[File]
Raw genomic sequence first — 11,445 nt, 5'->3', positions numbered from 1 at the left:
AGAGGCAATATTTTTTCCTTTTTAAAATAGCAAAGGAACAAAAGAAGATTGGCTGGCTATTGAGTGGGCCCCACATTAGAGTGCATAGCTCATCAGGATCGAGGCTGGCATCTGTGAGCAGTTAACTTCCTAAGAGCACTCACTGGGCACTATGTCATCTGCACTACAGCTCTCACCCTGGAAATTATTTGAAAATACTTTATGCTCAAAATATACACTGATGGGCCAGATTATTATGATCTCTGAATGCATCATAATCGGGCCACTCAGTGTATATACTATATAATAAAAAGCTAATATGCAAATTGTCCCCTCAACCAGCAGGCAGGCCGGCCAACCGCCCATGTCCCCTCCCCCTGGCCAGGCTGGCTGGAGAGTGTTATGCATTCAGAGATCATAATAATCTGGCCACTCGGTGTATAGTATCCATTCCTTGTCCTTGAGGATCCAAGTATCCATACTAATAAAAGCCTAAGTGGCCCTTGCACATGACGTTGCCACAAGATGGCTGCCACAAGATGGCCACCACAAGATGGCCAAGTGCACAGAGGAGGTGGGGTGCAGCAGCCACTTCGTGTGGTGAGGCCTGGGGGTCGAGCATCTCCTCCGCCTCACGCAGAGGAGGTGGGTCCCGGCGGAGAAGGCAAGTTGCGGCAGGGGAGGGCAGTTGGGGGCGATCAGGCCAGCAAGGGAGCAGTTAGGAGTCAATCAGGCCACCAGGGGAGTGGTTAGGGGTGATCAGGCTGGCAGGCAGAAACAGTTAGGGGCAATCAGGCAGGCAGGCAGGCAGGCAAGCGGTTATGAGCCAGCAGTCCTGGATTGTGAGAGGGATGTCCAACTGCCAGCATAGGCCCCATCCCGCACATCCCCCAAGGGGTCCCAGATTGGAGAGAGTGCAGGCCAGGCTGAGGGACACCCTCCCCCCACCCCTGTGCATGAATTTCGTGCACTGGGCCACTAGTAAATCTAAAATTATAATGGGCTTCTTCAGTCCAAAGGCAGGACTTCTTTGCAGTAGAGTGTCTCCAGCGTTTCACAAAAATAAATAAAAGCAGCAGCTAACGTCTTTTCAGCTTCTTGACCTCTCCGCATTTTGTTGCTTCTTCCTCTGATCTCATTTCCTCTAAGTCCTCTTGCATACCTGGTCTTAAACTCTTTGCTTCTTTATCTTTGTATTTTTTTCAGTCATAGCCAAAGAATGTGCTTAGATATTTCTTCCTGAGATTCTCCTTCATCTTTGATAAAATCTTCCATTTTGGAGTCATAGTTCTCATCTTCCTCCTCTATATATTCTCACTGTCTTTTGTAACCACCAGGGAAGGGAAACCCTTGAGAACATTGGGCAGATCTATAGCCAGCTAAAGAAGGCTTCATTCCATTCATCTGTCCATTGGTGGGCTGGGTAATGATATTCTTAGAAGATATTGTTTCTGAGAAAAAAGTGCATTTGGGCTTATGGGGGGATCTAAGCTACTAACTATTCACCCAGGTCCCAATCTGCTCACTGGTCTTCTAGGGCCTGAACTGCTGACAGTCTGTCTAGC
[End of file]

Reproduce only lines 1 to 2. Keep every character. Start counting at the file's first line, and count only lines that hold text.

Raw genomic sequence first — 11,445 nt, 5'->3', positions numbered from 1 at the left:
AGAGGCAATATTTTTTCCTTTTTAAAATAGCAAAGGAACAAAAGAAGATTGGCTGGCTATTGAGTGGGCCCCACATTAGAGTGCATAGCTCATCAGGATCGAGGCTGGCATCTGTGAGCAGTTAACTTCCTAAGAGCACTCACTGGGCACTATGTCATCTGCACTACAGCTCTCACCCTGGAAATTATTTGAAAATACTTTATGCTCAAAATATACACTGATGGGCCAGATTATTATGATCTCTGAATGCATCATAATCGGGCCACTCAGTGTATATACTATATAATAAAAAGCTAATATGCAAATTGTCCCCTCAACCAGCAGGCAGGCCGGCCAACCGCCCATGTCCCCTCCCCCTGGCCAGGCTGGCTGGAGAGTGTTATGCATTCAGAGATCATAATAATCTGGCCACTCGGTGTATAGTATCCATTCCTTGTCCTTGAGGATCCAAGTATCCATACTAATAAAAGCCTAAGTGGCCCTTGCACATGACGTTGCCACAAGATGGCTGCCACAAGATGGCCACCACAAGATGGCCAAGTGCACAGAGGAGGTGGGGTGCAGCAGCCACTTCGTGTGGTGAGGCCTGGGGGTCGAGCATCTCCTCCGCCTCACGCAGAGGAGGTGGGTCCCGGCGGAGAAGGCAAGTTGCGGCAGGGGAGGGCAGTTGGGGGCGATCAGGCCAGCAAGGGAGCAGTTAGGAGTCAATCAGGCCACCAGGGGAGTGGTTAGGGGTGATCAGGCTGGCAGGCAGAAACAGTTAGGGGCAATCAGGCAGGCAGGCAGGCAGGCAAGCGGTTATGAGCCAGCAGTCCTGGATTGTGAGAGGGATGTCCAACTGCCAGCATAGGCCCCATCCCGCACATCCCCCAAGGGGTCCCAGATTGGAGAGAGTGCAGGCCAGGCTGAGGGACACCCTCCCCCCACCCCTGTGCATGAATTTCGTGCACTGGGCCACTAGTAAATCTAAAATTATAATGGGCTTCTTCAGTCCAAAGGCAGGACTTCTTTGCAGTAGAGTGTCTCCAGCGTTTCACAAAAATAAATAAAAGCAGCAGCTAACGTCTTTTCAGCTTCTTGACCTCTCCGCATTTTGTTGCTTCTTCCTCTGATCTCATTTCCTCTAAGTCCTCTTGCATACCTGGTCTTAAACTCTTTGCTTCTTTATCTTTGTATTTTTTTCAGTCATAGCCAAAGAATGTGCTTAGATATTTCTTCCTGAGATTCTCCTTCATCTTTGATAAAATCTTCCATTTTGGAGTCATAGTTCTCATCTTCCTCCTCTATATATTCTCACTGTCTTTTGTAACCACCAGGGAAGGGAAACCCTTGAGAACATTGGGCAGATCTATAGCCAGCTAAAGAAGGCTTCATTCCATTCATCTGTCCATTGGTGGGCTGGGTAATGATATTCTTAGAAGATATTGTTTCTGAGAAAAAAGTGCATTTGGGCTTATGGGGGGATCTAAGCTACTAACTATTCACCCAGGTCCCAATCTGCTCACTGGTCTTCTAGGGCCTGAACTGCTGACAGTCTGTCTAGC